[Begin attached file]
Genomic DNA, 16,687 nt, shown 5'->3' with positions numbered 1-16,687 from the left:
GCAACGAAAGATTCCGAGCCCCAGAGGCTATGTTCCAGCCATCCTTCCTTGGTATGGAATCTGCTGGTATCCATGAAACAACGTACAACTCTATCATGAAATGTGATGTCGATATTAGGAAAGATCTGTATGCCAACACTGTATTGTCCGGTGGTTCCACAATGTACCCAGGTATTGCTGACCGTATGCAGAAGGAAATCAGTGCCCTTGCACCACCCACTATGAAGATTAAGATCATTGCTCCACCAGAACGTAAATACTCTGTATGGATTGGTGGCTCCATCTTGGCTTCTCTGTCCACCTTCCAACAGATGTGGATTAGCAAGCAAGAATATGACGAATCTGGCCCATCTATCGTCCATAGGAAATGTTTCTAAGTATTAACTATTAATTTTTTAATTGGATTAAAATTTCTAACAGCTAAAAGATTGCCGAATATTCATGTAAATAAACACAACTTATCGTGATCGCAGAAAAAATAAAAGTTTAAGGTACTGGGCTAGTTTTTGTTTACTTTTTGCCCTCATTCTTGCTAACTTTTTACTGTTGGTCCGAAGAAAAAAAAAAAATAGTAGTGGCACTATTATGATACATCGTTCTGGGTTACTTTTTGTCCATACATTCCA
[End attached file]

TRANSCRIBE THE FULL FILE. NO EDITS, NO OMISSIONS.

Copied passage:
Genomic DNA, 16,687 nt, shown 5'->3' with positions numbered 1-16,687 from the left:
GCAACGAAAGATTCCGAGCCCCAGAGGCTATGTTCCAGCCATCCTTCCTTGGTATGGAATCTGCTGGTATCCATGAAACAACGTACAACTCTATCATGAAATGTGATGTCGATATTAGGAAAGATCTGTATGCCAACACTGTATTGTCCGGTGGTTCCACAATGTACCCAGGTATTGCTGACCGTATGCAGAAGGAAATCAGTGCCCTTGCACCACCCACTATGAAGATTAAGATCATTGCTCCACCAGAACGTAAATACTCTGTATGGATTGGTGGCTCCATCTTGGCTTCTCTGTCCACCTTCCAACAGATGTGGATTAGCAAGCAAGAATATGACGAATCTGGCCCATCTATCGTCCATAGGAAATGTTTCTAAGTATTAACTATTAATTTTTTAATTGGATTAAAATTTCTAACAGCTAAAAGATTGCCGAATATTCATGTAAATAAACACAACTTATCGTGATCGCAGAAAAAATAAAAGTTTAAGGTACTGGGCTAGTTTTTGTTTACTTTTTGCCCTCATTCTTGCTAACTTTTTACTGTTGGTCCGAAGAAAAAAAAAAAATAGTAGTGGCACTATTATGATACATCGTTCTGGGTTACTTTTTGTCCATACATTCCA